Wrestling Flashback – The Undertaker vs Shawn Michaels & Triple H Wrestlemania Feud

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The Undertaker’s streak. Many tried to beat it. Monsters like Mark Henry, King Kong Bundy and Giant Gonzalez have tried to crush the Dead Man. They failed. Some have put up championships against the Undertaker, hoping to be known as the great champion that ended the Undertaker’s streak. Batista, Edge and Psycho Sid all put their titles on the line against Undertaker, only to lose those belts they hold dear and become part of the streak. Men like CM Punk had tried to use head games as a means to break the streak, but could not get the job done. Many tried. One succeeded. However, none of the matches came close to the excitement and story-telling than Undertaker’s streak of matches against Shawn Michaels and Triple H.

It was not like none of matches before his encounters with Shawn and Triple H, that spanned from Wrestlemania 25 to Wrestlemania 28, were any good. There were some beauties that the Undertaker took part in against the likes of Randy Orton, Batista, Edge, Ric Flair and even Triple H at Wrestlemania 17. However, none of them stole the show quite like the matches in the saga between Taker, Michaels and Triple H.

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These matches were usually a thing of beauty but the story-telling of these matches were even more impressive. At Wrestlemania 25, Shawn Michaels was the first man to step up. With Shawn Michaels being almost an exclusive to the RAW brand and the Undertaker being almost exclusive to SmackDown!, these two legends never seemed to collide during the brand split of WWE. However, when the two of them would battle in the Royal Rumble, it was usually exceptional. Undertaker and Shawn Michaels produced possibly the best finish to a Royal Rumble match in 2007. While Undertaker won that particular encounter, Shawn returned the favour by eliminating Undertaker at the 2008 Royal Rumble. At Wrestlemania 25, we got to see Shawn and Undertaker go at it for the first time since 1998… in a match that put an end to Shawn’s career for four years.

Shawn was confident though, particular bragging pre-match about how the Undertaker had never beaten him. The two clashed and it was quite possibly the best Wrestlemania match we’ll ever see in our life time. These men kicked out of everything they could throw at each other. Shawn even kicked out of the Undertaker’s tombstone piledriver which caused Jim Ross to, and I quote, “have an out-of-body experience.” In the end, Undertaker prevailed in what was the match of the night by a HUGE margin. And they weren’t finished there…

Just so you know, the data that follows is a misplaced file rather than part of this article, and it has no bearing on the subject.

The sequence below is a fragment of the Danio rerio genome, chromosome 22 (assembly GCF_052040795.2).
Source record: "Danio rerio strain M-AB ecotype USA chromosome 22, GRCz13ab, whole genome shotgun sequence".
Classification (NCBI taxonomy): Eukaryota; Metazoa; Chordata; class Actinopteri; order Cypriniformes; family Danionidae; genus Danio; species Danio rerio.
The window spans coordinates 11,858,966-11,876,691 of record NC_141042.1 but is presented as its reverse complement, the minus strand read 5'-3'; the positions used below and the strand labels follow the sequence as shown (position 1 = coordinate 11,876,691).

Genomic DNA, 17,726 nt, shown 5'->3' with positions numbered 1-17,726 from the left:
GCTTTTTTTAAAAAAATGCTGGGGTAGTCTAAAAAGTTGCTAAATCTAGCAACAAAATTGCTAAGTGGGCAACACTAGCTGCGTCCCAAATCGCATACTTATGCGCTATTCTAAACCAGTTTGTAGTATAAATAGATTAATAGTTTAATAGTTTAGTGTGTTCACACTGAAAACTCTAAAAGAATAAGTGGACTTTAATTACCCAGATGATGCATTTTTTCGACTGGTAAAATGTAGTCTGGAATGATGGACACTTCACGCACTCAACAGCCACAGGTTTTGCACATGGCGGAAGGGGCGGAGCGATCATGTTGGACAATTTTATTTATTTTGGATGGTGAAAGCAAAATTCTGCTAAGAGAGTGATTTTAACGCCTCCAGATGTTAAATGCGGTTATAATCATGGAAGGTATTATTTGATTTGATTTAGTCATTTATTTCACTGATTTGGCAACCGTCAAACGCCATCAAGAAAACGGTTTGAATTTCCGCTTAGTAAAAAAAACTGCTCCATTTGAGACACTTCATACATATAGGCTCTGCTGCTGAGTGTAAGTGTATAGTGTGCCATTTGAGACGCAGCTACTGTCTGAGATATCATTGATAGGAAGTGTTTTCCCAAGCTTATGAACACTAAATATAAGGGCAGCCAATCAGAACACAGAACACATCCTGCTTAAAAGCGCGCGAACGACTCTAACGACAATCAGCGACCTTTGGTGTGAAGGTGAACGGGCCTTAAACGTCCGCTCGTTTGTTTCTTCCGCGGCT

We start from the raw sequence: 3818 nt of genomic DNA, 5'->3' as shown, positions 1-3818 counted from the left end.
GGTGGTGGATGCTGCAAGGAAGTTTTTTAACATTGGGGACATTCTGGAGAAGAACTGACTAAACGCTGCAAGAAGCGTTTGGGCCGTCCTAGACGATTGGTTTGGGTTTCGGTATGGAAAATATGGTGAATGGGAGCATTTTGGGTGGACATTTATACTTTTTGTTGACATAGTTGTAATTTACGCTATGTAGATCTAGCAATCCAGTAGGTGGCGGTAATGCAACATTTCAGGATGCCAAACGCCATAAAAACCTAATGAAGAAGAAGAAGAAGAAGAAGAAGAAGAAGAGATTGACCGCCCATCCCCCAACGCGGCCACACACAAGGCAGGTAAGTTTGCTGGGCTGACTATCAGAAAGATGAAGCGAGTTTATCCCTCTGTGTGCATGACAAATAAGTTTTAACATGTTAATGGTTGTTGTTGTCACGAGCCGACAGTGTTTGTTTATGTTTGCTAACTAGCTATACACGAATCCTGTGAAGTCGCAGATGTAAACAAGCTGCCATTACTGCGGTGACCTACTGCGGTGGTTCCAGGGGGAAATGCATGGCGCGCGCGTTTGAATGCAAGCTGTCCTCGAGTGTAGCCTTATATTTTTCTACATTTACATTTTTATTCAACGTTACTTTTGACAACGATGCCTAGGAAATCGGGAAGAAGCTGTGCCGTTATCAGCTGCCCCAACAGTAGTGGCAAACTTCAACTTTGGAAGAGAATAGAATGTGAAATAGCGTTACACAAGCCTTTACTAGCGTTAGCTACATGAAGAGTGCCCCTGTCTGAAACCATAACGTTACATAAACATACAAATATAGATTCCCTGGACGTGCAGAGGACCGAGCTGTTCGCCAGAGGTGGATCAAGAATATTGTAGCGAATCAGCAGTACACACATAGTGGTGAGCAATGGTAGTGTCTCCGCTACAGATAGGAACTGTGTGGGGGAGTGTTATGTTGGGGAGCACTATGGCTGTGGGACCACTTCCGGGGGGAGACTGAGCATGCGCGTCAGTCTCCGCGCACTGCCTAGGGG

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Both Undertaker and Shawn Michaels would take a hiatus from the WWE following Wrestlemania, returning in August 2009. Shawn had re-united DX and battled Legacy and Jeri-Show en route to winning the Unified WWE Tag Team titles while Undertaker dominated the SmackDown! roster en route to winning the World Heavyweight Championship. At the 2009 Slammys, Michaels and Taker won the Slammy for Match of the Year. While accepting the award, Michaels issued a challenge to the Undertaker for a rematch at Wrestlemania 26. Undertaker declined, so Michaels would try to force the issue at the 2010 Royal Rumble. If Michaels won the match, he could challenge for Undertaker’s World title and more importantly… the streak. Sadly, Shawn was not able to win the rumble match. Shawn’s life continued to deteriorate, as he was unable to accept his loss to the Undertaker the year before. Michaels’ obsession would lead to Elimination Chamber, where he cost Undertaker the World title. The next night on RAW, Michaels goaded Taker into a rematch claiming that Taker wanted revenge. Taker accepted with one condition… if Shawn lost, his career would be over. Michaels stated that if he couldn’t be Undertaker, he’d have no career and he accepted the stipulation.

While this match was not at the level of their match at Wrestlemania 25, this was still great. It was the main event of the show and rightfully so. Shawn kicked out of everything the Undertaker had and refused to go down. Michaels slapped Undertaker to get him to fight and Undertaker went into a fury. Taker gave Michaels one final tombstone and that was that…. Shawn Michaels’ career was over.

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Having beaten Shawn Michaels in two incredible Wrestlemania matches in a row, the question was this… what could WWE possibly do to follow up two of the greatest matches in Wrestlemania history? Their solution was to put Undertaker up against the “Cerebral Assassin” Triple H at Wrestlemania 27…

Undertaker and Triple H had faced each other at Wrestlemania before but this one was very special and necessary for a few reasons…

  1. Their match at Wrestlemania 27 would be a rematch from their previous Wrestlemania 17 showdown ten years before… which Undertaker won.
  2. It’d make sense for Triple H to try and avenge his best friend Shawn Michaels, who had his career ended by the Undertaker.
  3. Triple H and Undertaker, like Shawn and Taker, have both been near-exclusives to the RAW and SmackDown! brands respectively. Therefore, they’ve not really had any big programs together for almost a decade. This was unique.

The first match was made No Holds Barred match. This helped appeal to the intensity of both these characters. These men could go all out and they did. It was hard-hitting and it just helped Taker and HHH thrive. This was not like the wrestling masterpiece that the Michaels/Taker matches were. This was a straight up battle. It suited both men well.